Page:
Three out of four (75 percent) small-business owners in the U.S. are confident about the future of their businesses, a new economic report shows. This is the highest level of small-business optimism in this country in the past three years and a jump from 64 percent of owners giving future prospects a thumbs-up just three months ago.
Revenue growth was also at its highest point in three years, with 46 percent of small businesses reporting increases, up from 39 percent six months ago, according to the 2011 year-end economic report released by the National Small Business Association (NSBA), the nation's first small-business advocacy organization. The number of companies reporting decreases in revenues declined as well, from 37 percent to 31 percent.
While job growth didn't experience the same kind of bounce—it remained unchanged, with just 22 percent reporting increases—only 23 percent of small businesses reported employment decreases, the lowest level in three years.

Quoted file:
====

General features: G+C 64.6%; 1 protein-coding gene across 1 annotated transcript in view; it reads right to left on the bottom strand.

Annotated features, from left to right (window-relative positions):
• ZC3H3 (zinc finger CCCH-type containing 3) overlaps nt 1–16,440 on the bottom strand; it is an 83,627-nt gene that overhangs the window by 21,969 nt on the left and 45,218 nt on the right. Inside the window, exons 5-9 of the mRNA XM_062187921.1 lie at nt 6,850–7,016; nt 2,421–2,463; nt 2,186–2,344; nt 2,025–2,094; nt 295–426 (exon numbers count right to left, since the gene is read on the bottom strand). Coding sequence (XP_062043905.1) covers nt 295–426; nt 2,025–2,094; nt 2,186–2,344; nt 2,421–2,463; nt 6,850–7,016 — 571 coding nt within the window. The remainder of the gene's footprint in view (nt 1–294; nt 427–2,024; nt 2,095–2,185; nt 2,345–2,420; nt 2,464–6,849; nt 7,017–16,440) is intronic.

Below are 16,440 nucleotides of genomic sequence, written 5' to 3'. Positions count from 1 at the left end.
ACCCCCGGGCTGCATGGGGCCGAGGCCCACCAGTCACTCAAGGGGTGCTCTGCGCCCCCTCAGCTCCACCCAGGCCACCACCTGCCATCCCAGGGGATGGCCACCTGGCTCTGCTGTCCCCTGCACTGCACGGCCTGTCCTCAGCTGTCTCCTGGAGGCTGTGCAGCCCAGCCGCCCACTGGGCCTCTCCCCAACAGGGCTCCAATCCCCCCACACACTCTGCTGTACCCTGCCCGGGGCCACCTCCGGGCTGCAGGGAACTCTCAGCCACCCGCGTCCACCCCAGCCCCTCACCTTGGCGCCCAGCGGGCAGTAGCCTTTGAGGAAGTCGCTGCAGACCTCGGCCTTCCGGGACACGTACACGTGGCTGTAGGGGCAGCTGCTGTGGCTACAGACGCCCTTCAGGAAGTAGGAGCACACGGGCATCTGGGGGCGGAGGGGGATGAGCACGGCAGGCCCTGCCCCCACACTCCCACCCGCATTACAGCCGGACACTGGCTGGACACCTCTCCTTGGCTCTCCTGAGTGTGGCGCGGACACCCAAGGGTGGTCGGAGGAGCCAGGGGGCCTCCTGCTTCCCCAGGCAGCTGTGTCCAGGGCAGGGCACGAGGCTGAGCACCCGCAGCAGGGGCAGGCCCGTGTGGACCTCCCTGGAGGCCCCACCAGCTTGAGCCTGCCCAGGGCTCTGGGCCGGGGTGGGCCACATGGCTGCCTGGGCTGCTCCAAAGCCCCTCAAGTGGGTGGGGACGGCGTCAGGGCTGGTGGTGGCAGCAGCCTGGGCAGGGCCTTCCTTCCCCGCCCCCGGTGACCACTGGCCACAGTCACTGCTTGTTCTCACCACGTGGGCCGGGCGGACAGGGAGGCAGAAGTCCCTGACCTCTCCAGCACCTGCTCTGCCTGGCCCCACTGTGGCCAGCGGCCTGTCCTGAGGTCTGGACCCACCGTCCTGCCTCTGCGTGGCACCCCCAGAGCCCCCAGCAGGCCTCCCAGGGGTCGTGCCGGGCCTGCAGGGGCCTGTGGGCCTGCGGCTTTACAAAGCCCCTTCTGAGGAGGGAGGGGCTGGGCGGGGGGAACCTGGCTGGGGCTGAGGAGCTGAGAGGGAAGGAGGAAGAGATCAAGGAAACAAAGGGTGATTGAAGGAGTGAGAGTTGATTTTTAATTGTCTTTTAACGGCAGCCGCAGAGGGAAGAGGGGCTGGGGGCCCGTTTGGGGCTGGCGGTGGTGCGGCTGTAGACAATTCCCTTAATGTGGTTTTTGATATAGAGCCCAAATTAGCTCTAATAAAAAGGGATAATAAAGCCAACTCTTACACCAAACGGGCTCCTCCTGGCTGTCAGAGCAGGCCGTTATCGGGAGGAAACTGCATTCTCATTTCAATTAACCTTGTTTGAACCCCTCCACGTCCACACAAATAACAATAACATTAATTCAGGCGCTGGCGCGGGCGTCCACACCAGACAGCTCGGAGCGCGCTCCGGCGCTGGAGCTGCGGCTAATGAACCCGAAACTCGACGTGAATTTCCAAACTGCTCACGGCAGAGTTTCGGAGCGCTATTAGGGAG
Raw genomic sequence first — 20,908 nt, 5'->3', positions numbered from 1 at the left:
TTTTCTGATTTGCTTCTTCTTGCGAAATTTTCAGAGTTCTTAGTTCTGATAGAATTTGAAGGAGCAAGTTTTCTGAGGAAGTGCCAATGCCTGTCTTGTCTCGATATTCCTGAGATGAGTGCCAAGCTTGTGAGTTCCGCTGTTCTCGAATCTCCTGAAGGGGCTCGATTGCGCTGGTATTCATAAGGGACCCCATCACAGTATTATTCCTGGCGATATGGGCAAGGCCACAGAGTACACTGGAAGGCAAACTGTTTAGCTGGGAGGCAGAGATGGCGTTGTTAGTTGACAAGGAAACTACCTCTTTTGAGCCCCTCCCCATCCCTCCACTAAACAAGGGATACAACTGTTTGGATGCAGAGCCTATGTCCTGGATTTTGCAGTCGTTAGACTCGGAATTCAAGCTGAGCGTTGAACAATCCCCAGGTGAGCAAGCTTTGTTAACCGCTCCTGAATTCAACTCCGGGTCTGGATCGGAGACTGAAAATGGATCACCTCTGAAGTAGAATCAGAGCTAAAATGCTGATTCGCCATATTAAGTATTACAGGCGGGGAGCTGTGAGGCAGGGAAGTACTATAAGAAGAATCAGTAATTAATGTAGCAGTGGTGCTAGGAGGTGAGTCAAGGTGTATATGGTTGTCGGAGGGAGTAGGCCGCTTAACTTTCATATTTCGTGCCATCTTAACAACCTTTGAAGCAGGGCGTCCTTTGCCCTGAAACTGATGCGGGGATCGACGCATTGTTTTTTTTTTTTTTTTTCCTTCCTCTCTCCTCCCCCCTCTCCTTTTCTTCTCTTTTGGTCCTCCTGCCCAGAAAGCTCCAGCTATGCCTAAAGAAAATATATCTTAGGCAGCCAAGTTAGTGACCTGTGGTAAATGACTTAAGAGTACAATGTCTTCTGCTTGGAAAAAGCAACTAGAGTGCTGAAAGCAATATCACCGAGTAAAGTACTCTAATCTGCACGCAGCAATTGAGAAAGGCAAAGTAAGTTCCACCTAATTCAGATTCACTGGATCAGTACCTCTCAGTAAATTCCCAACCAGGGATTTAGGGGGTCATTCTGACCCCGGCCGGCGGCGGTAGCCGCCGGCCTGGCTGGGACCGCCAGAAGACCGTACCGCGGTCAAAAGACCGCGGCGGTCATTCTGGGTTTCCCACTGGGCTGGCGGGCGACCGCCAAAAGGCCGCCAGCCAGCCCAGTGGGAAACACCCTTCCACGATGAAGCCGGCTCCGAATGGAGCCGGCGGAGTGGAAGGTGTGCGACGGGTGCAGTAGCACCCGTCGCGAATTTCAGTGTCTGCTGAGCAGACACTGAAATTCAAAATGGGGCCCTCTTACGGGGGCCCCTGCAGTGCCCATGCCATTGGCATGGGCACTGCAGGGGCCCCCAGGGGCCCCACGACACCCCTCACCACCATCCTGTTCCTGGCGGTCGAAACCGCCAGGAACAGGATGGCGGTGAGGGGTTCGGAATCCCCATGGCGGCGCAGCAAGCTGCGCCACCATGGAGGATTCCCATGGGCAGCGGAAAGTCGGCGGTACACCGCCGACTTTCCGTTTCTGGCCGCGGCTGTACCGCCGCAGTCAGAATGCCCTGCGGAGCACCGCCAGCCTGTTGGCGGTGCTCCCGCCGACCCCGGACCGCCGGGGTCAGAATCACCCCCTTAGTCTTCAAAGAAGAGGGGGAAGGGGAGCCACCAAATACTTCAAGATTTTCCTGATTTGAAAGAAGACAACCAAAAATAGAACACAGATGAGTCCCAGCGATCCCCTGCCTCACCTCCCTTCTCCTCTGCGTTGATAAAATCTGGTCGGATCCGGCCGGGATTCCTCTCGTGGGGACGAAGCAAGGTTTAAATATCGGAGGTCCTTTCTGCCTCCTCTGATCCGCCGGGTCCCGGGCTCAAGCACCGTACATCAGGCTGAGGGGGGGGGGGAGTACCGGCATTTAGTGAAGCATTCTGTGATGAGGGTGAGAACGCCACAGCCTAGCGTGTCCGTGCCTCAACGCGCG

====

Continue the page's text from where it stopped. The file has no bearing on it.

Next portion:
While the majority of small-business owners (66 percent) continue to anticipate a flat economy in the coming year, the number expecting a recession was more than halved, at 14 percent, down from 30 percent six months ago. Additionally, the number of small businesses expecting economic expansion in the coming year nearly doubled from 12 percent to 20 percent in six months.
When asked which issues are most important for policymakers to address, small businesses overwhelmingly ranked reducing the national deficit number one—44 percent, up from 34 percent six months ago—followed by reducing tax and regulatory burdens and reigning in the costs of health care. Along those lines, there was a marked increase among small-business owners who cited regulatory burdens as a major challenge for their business—from 31 percent six months ago, up to 40 percent today.
"Despite some cyclical ups and downs we've seen in the past several years, this report indicates real growth for the small-business community," said Todd McCracken, NSBA president. "Although we are far from where we need to be, it appears that small businesses have turned an economic corner."